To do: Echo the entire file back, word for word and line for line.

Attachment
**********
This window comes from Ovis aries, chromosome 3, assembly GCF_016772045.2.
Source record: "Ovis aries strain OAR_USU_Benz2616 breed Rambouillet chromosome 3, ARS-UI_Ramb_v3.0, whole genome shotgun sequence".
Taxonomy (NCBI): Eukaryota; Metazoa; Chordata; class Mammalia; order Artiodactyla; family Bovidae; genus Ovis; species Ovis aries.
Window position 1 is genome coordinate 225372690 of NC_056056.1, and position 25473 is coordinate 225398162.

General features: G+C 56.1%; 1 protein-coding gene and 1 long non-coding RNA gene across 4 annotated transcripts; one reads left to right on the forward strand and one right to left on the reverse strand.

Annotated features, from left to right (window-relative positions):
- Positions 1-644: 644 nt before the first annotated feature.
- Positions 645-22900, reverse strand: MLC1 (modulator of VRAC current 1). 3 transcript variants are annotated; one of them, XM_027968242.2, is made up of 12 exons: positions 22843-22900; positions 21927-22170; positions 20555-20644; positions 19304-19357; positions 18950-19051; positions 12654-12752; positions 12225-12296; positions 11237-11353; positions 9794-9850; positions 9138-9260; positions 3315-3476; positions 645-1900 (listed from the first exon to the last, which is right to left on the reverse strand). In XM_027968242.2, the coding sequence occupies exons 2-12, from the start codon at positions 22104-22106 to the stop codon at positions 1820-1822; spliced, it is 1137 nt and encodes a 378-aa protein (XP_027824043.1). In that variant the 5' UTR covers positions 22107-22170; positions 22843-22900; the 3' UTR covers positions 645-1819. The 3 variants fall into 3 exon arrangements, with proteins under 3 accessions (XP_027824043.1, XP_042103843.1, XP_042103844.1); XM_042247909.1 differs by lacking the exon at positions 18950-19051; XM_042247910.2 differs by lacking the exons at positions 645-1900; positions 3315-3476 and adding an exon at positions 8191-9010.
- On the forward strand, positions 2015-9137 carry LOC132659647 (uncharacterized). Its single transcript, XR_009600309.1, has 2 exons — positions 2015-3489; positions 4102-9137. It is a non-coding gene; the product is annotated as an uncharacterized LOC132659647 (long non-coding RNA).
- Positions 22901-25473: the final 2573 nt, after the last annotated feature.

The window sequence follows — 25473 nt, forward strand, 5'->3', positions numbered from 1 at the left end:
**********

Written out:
This window comes from Ovis aries, chromosome 3, assembly GCF_016772045.2.
Source record: "Ovis aries strain OAR_USU_Benz2616 breed Rambouillet chromosome 3, ARS-UI_Ramb_v3.0, whole genome shotgun sequence".
Taxonomy (NCBI): Eukaryota; Metazoa; Chordata; class Mammalia; order Artiodactyla; family Bovidae; genus Ovis; species Ovis aries.
Window position 1 is genome coordinate 225372690 of NC_056056.1, and position 25473 is coordinate 225398162.

General features: G+C 56.1%; 1 protein-coding gene and 1 long non-coding RNA gene across 4 annotated transcripts; one reads left to right on the forward strand and one right to left on the reverse strand.

Annotated features, from left to right (window-relative positions):
- Positions 1-644: 644 nt before the first annotated feature.
- Positions 645-22900, reverse strand: MLC1 (modulator of VRAC current 1). 3 transcript variants are annotated; one of them, XM_027968242.2, is made up of 12 exons: positions 22843-22900; positions 21927-22170; positions 20555-20644; positions 19304-19357; positions 18950-19051; positions 12654-12752; positions 12225-12296; positions 11237-11353; positions 9794-9850; positions 9138-9260; positions 3315-3476; positions 645-1900 (listed from the first exon to the last, which is right to left on the reverse strand). In XM_027968242.2, the coding sequence occupies exons 2-12, from the start codon at positions 22104-22106 to the stop codon at positions 1820-1822; spliced, it is 1137 nt and encodes a 378-aa protein (XP_027824043.1). In that variant the 5' UTR covers positions 22107-22170; positions 22843-22900; the 3' UTR covers positions 645-1819. The 3 variants fall into 3 exon arrangements, with proteins under 3 accessions (XP_027824043.1, XP_042103843.1, XP_042103844.1); XM_042247909.1 differs by lacking the exon at positions 18950-19051; XM_042247910.2 differs by lacking the exons at positions 645-1900; positions 3315-3476 and adding an exon at positions 8191-9010.
- On the forward strand, positions 2015-9137 carry LOC132659647 (uncharacterized). Its single transcript, XR_009600309.1, has 2 exons — positions 2015-3489; positions 4102-9137. It is a non-coding gene; the product is annotated as an uncharacterized LOC132659647 (long non-coding RNA).
- Positions 22901-25473: the final 2573 nt, after the last annotated feature.

The window sequence follows — 25473 nt, forward strand, 5'->3', positions numbered from 1 at the left end: